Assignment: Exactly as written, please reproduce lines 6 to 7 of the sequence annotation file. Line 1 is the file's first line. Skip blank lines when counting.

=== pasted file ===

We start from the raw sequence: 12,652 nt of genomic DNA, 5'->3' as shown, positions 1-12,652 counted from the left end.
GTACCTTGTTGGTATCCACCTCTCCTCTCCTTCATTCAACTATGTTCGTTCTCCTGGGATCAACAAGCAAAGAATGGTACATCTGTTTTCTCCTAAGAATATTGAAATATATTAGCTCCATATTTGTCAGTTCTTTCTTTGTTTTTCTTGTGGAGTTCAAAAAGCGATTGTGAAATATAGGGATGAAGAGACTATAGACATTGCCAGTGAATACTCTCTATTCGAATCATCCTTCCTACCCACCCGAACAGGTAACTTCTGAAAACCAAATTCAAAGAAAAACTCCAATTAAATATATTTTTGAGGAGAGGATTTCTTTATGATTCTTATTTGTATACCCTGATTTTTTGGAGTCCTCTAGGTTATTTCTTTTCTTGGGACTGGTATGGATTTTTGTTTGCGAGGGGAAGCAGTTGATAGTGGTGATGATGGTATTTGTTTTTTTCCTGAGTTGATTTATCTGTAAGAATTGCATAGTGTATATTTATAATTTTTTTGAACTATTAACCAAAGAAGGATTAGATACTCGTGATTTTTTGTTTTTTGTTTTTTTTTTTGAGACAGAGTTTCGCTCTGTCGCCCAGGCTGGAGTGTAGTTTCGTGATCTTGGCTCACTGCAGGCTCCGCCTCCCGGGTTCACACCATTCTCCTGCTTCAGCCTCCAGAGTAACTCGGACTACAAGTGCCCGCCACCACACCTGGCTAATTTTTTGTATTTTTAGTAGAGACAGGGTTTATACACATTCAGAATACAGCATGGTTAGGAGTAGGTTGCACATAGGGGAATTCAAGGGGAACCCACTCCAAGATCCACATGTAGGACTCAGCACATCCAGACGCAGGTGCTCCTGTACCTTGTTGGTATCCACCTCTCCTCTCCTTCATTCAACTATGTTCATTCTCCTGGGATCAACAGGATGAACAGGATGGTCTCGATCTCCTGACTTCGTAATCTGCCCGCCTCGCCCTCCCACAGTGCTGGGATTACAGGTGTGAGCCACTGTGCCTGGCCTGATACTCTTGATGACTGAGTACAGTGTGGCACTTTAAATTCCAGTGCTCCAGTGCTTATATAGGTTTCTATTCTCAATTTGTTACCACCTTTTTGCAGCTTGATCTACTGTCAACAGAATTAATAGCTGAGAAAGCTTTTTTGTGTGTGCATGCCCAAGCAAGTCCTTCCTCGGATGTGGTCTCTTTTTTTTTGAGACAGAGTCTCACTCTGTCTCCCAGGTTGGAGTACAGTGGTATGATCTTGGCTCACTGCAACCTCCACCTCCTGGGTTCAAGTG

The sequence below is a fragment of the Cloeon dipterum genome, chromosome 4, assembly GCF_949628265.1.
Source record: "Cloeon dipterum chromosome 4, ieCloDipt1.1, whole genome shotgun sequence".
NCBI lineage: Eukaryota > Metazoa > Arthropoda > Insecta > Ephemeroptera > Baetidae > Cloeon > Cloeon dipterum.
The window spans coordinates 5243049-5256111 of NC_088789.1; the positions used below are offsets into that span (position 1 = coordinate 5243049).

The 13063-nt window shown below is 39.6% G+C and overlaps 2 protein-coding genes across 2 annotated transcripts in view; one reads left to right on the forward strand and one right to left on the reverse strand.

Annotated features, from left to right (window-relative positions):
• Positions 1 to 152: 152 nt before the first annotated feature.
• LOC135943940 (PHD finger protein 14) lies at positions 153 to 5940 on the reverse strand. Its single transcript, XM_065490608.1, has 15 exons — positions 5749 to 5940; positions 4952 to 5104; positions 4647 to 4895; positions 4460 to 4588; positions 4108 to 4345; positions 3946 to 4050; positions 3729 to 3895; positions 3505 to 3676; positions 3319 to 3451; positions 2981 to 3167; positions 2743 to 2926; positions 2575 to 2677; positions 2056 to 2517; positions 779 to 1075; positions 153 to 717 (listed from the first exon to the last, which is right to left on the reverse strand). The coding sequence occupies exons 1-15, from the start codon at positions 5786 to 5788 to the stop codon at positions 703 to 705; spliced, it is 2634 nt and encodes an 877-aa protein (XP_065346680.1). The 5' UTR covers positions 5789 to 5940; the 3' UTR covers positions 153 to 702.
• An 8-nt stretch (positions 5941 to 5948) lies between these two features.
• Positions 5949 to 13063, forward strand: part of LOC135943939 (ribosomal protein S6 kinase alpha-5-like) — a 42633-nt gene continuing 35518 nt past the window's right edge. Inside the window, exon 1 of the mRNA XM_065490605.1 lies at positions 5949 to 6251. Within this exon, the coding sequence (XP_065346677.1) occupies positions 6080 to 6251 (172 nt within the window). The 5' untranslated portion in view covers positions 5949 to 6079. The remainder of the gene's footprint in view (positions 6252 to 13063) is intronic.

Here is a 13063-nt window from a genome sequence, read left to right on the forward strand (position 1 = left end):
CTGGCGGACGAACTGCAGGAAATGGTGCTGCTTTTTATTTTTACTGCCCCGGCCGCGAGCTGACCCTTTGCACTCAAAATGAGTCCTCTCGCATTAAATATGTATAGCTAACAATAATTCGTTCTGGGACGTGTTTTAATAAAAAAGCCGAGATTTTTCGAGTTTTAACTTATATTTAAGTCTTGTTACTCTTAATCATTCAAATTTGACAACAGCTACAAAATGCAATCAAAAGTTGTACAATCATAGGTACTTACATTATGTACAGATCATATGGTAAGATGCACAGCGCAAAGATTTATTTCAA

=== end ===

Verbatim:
The window spans coordinates 5243049-5256111 of NC_088789.1; the positions used below are offsets into that span (position 1 = coordinate 5243049).

The 13063-nt window shown below is 39.6% G+C and overlaps 2 protein-coding genes across 2 annotated transcripts in view; one reads left to right on the forward strand and one right to left on the reverse strand.